Do violent video games create real criminals?

Video games have a shady history of fostering crime and violence, as well as allegedly glorifying behaviour that would never be permitted in a civilised society. On both sides of the discussion, vocal campaigners dispute the relative advantages and downsides of video games that seem to be becoming more vivid in their portrayal of the darkest side of human nature.

Good to be bad?
Video games may now be played on a range of devices: home & handheld consoles and increasingly, smartphones. Gaming is ubiquitous and easily accessible – nowadays the “hero” in many of them is a villain.

Grand Theft Auto (GTA) was probably the first game to be scrutinised for its supposed glorification of criminal acts with car theft, random violence, killing and dodgy dealings. There’s a notion floating around the internet that GTA was created with the intention of allowing players to choose between becoming a criminal or a policeman. However, the game’s criminal aspect was so popular with gamers that the law enforcement premise was shortly abandoned.

Game developers and editors are increasingly casting players in the position of thief rather than policeman in narratives. Players get to practise the expertise that goes into skilful thievery in these games. These participants are exposed to the kind of things that may go wrong during a burglary or robbery via realistic situations.

Furthermore, these games provide a risk-free environment in which to test a variety of ways until one works. The heist went off without a hitch. Players hone their criminal “talents”.

It’s all up to you
The player is often given the option of becoming either good or evil, with rich tales built for either side. However, from the viewpoint of the adversary, the deep and complicated plots and larger variety of expression might allow for more engaging game play.

Furthermore, many games have a mode in which the player is normally a decent person but, on occasion, must make difficult choices that may entail the mass annihilation of sleeping communities for the greater good. Hypothetically.

It’s true that intelligent game creators are providing players with a more realistic depiction of the obstacles their characters may encounter in those genuine scenarios by making these types of terrible decisions commonplace and even comprehensible via the weaving of complicated character arcs. This method, on the other hand, has the ability to diminish the shock element of genuine criminal conduct, allowing it to blend into society to some level.

Is it true that video games make society more violent?
The argument over video games’ influence in social violence continues to boil. Regular exposure to violence and criminality, according to proponents, dulls one’s astonishment at such behaviour, making it more acceptable in real life. It is difficult to establish a definitive causal link between playing violent video games and becoming violent in real life despite the fact that some studies claim to show negative effects of long-term players of such games.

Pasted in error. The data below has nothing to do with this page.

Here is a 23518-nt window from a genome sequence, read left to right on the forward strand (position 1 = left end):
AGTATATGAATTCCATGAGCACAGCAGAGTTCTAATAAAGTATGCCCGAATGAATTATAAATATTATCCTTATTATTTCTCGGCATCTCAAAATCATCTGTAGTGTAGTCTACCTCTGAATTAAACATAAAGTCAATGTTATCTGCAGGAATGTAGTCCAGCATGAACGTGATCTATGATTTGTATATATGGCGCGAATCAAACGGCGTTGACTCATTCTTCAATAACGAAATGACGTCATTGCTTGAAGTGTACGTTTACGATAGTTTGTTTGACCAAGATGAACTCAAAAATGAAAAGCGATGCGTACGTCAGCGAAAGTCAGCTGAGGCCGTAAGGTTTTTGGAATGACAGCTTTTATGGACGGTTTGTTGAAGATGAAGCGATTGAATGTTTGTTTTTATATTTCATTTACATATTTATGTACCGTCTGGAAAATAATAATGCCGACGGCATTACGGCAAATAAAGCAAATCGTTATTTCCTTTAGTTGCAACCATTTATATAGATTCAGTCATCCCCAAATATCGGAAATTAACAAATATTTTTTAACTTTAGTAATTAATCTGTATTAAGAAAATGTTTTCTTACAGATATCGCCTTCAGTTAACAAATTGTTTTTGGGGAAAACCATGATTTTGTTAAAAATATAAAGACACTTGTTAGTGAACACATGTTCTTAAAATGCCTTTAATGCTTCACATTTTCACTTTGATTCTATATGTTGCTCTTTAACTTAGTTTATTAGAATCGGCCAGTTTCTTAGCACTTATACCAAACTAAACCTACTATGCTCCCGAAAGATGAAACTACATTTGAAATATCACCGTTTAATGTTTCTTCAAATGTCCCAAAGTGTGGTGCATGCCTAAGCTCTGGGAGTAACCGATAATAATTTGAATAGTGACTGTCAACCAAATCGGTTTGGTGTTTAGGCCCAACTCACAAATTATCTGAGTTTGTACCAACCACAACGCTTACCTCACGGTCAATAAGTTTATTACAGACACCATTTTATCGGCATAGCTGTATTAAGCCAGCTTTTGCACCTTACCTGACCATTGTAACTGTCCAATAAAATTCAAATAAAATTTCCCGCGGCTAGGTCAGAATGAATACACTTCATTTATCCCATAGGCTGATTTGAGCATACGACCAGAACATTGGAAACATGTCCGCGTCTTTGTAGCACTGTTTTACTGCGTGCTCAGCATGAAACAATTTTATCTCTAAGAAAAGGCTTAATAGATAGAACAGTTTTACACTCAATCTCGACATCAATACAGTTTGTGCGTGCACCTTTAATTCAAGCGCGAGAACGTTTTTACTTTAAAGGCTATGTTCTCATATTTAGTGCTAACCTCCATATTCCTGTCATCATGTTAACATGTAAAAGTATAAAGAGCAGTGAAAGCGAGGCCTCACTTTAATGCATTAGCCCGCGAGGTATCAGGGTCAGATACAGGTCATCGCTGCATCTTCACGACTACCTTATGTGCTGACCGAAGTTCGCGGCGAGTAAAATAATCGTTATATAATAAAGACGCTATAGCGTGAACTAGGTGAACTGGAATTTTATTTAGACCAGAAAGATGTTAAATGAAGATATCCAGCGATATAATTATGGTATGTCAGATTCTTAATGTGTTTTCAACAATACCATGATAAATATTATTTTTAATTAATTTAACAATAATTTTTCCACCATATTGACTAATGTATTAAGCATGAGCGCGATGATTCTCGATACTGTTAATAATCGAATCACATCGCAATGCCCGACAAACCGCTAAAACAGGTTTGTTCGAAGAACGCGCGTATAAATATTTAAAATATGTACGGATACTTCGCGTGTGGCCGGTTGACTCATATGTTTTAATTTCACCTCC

While games that encourage antisocial or violent behaviour are often labelled with an age limit, few parents enforce or even recognise these restrictions. Video games are often seen as harmless entertainment.

Opponents, on the other hand, point out that violence and atrocities have taken place since the dawn if man – centuries of wars and battles, two world wars occurred long before the advent of gaming. It seems that we, as a society, are perfectly capable of violent crime without any help.These proponents tend to agree with Aristotle that seeing murder, crime, and tragedy provides catharsis, freeing the viewer from the urge to act on his or her darker impulses in real life.


The reality is most likely somewhere in the middle. Break-ins and home invasions are on the rise, but it’s possible that video games aren’t to blame. Nonetheless, there is a rise in this kind of crime. Games that glorify thievery and murder don’t transform everyone who plays them into a violent criminal right away. They do, however, impair empathy and a distinct sense of right and evil.

Players’ sensibilities are blunted by frequent exposure to ethically ambiguous or outright antisocial events, and they become prospective offenders. What distinguishes this new generation of prospective criminals is that they are driven to steal not because they need the item or even the money. They steal because they now feel entitled to a visceral delight that they can’t obtain from a game. They become numb to the thought of stealing as a terrible thing, seeing only the thrill of triumph.

Whatever the effects of video games, keeping yourself, your family members and home safe and secure is the main priority for all of us. One way to do this is to get a professionally-installed home security system from Ultimate Alarms. We operate across central Scotland including Paisley, Glasgow, Falkirk & Ayr so get in touch today to arrange a free home security audit and no obligation quote.

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